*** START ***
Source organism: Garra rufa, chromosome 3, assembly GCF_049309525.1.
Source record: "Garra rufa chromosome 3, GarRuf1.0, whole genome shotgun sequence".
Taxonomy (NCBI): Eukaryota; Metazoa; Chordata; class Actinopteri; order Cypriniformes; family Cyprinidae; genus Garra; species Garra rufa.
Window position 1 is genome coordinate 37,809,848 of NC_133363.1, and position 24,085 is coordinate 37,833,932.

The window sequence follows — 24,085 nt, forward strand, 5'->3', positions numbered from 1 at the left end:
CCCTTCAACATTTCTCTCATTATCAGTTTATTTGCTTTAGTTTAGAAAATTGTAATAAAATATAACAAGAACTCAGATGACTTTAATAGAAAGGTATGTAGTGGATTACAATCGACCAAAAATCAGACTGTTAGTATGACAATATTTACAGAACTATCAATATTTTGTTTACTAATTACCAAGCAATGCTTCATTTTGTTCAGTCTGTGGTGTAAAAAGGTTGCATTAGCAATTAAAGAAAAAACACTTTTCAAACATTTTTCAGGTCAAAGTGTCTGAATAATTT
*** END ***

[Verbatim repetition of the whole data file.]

Source organism: Garra rufa, chromosome 3, assembly GCF_049309525.1.
Source record: "Garra rufa chromosome 3, GarRuf1.0, whole genome shotgun sequence".
Taxonomy (NCBI): Eukaryota; Metazoa; Chordata; class Actinopteri; order Cypriniformes; family Cyprinidae; genus Garra; species Garra rufa.
Window position 1 is genome coordinate 37,809,848 of NC_133363.1, and position 24,085 is coordinate 37,833,932.

The window sequence follows — 24,085 nt, forward strand, 5'->3', positions numbered from 1 at the left end:
CCCTTCAACATTTCTCTCATTATCAGTTTATTTGCTTTAGTTTAGAAAATTGTAATAAAATATAACAAGAACTCAGATGACTTTAATAGAAAGGTATGTAGTGGATTACAATCGACCAAAAATCAGACTGTTAGTATGACAATATTTACAGAACTATCAATATTTTGTTTACTAATTACCAAGCAATGCTTCATTTTGTTCAGTCTGTGGTGTAAAAAGGTTGCATTAGCAATTAAAGAAAAAACACTTTTCAAACATTTTTCAGGTCAAAGTGTCTGAATAATTT